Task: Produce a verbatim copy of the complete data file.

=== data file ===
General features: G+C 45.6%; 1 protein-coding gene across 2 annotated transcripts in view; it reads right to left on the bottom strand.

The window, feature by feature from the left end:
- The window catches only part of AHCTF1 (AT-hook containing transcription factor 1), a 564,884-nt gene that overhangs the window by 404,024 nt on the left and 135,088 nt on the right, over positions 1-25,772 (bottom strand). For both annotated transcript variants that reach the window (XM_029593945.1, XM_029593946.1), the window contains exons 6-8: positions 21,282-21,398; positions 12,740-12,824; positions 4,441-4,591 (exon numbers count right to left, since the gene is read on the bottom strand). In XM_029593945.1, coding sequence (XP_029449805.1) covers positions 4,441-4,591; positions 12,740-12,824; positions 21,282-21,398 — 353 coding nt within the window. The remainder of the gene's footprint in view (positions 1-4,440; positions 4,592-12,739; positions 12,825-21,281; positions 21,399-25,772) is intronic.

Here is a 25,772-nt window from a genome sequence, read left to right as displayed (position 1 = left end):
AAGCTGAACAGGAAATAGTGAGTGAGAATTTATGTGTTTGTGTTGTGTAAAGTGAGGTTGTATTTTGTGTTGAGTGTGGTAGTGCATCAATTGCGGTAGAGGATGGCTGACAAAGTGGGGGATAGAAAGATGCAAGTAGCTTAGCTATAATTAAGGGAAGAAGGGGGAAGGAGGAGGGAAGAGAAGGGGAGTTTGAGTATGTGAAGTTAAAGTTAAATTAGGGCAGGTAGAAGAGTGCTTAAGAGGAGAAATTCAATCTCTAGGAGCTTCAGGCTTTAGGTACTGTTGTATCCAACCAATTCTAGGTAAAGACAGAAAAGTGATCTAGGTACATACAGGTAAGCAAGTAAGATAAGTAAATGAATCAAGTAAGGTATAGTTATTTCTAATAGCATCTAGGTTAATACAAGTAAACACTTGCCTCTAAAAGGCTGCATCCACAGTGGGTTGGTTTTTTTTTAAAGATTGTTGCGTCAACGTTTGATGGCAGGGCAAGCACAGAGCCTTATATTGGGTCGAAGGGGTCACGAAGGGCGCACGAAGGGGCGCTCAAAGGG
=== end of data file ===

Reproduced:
General features: G+C 45.6%; 1 protein-coding gene across 2 annotated transcripts in view; it reads right to left on the bottom strand.

The window, feature by feature from the left end:
- The window catches only part of AHCTF1 (AT-hook containing transcription factor 1), a 564,884-nt gene that overhangs the window by 404,024 nt on the left and 135,088 nt on the right, over positions 1-25,772 (bottom strand). For both annotated transcript variants that reach the window (XM_029593945.1, XM_029593946.1), the window contains exons 6-8: positions 21,282-21,398; positions 12,740-12,824; positions 4,441-4,591 (exon numbers count right to left, since the gene is read on the bottom strand). In XM_029593945.1, coding sequence (XP_029449805.1) covers positions 4,441-4,591; positions 12,740-12,824; positions 21,282-21,398 — 353 coding nt within the window. The remainder of the gene's footprint in view (positions 1-4,440; positions 4,592-12,739; positions 12,825-21,281; positions 21,399-25,772) is intronic.

Here is a 25,772-nt window from a genome sequence, read left to right as displayed (position 1 = left end):
AAGCTGAACAGGAAATAGTGAGTGAGAATTTATGTGTTTGTGTTGTGTAAAGTGAGGTTGTATTTTGTGTTGAGTGTGGTAGTGCATCAATTGCGGTAGAGGATGGCTGACAAAGTGGGGGATAGAAAGATGCAAGTAGCTTAGCTATAATTAAGGGAAGAAGGGGGAAGGAGGAGGGAAGAGAAGGGGAGTTTGAGTATGTGAAGTTAAAGTTAAATTAGGGCAGGTAGAAGAGTGCTTAAGAGGAGAAATTCAATCTCTAGGAGCTTCAGGCTTTAGGTACTGTTGTATCCAACCAATTCTAGGTAAAGACAGAAAAGTGATCTAGGTACATACAGGTAAGCAAGTAAGATAAGTAAATGAATCAAGTAAGGTATAGTTATTTCTAATAGCATCTAGGTTAATACAAGTAAACACTTGCCTCTAAAAGGCTGCATCCACAGTGGGTTGGTTTTTTTTTAAAGATTGTTGCGTCAACGTTTGATGGCAGGGCAAGCACAGAGCCTTATATTGGGTCGAAGGGGTCACGAAGGGCGCACGAAGGGGCGCTCAAAGGG